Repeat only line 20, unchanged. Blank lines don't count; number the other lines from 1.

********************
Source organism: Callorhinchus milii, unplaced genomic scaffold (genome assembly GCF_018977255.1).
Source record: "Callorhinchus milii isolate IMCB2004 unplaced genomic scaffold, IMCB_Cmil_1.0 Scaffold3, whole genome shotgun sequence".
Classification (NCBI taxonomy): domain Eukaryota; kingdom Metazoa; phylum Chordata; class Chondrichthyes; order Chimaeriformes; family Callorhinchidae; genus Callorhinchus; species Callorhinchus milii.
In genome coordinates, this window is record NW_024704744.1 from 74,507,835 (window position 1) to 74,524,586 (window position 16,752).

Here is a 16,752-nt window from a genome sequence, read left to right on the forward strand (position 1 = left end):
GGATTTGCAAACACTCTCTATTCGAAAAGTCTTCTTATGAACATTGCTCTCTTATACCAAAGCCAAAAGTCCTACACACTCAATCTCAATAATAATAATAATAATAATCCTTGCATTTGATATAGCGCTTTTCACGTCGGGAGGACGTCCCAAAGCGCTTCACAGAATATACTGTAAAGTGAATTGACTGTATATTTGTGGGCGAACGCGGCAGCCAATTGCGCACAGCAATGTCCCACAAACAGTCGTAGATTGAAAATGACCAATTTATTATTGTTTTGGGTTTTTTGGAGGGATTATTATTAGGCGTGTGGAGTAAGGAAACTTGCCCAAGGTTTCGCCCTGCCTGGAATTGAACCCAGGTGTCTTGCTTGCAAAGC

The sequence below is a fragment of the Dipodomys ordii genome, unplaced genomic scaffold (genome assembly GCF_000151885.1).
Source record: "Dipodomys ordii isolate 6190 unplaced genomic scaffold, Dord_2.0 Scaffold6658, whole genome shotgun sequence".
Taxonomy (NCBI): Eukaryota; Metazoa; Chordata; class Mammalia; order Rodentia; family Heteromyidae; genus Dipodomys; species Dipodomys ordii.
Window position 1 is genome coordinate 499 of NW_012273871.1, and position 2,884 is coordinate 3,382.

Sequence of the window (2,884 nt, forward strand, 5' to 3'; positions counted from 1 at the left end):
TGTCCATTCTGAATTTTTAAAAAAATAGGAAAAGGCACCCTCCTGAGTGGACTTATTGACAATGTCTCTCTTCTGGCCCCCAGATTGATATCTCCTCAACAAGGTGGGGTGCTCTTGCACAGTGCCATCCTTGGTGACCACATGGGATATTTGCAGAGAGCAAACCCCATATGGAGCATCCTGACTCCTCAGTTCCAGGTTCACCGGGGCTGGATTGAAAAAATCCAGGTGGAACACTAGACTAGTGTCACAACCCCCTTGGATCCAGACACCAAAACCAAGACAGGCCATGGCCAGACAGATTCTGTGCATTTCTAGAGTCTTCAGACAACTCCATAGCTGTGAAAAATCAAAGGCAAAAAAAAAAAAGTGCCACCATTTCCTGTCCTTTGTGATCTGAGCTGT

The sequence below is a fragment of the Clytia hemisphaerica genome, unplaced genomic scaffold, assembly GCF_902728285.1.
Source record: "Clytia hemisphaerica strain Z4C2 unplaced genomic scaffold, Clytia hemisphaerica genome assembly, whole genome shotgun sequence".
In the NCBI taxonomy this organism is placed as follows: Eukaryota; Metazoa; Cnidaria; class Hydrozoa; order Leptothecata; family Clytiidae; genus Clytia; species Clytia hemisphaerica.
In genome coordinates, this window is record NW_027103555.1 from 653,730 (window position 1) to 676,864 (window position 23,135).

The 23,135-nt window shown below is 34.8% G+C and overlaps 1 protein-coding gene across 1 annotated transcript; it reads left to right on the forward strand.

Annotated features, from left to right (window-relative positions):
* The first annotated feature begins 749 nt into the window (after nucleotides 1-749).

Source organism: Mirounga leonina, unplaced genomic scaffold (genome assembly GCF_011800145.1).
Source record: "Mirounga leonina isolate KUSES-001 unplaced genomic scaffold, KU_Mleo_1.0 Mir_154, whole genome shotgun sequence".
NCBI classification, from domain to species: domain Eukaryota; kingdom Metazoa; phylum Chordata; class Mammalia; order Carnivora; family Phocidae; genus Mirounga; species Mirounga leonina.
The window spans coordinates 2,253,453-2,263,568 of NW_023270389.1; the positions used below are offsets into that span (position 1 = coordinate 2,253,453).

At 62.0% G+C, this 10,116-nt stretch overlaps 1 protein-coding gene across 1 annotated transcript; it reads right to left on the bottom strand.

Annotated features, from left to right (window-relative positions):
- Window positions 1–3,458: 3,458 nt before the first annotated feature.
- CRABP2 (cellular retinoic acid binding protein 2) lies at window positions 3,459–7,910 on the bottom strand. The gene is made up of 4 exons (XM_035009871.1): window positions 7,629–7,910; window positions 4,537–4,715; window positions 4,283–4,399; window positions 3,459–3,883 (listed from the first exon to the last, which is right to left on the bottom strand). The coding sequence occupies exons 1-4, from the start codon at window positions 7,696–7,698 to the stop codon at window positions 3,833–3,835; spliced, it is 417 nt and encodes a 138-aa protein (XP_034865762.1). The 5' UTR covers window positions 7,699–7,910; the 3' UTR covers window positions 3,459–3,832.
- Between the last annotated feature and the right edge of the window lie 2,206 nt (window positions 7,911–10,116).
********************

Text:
Source organism: Mirounga leonina, unplaced genomic scaffold (genome assembly GCF_011800145.1).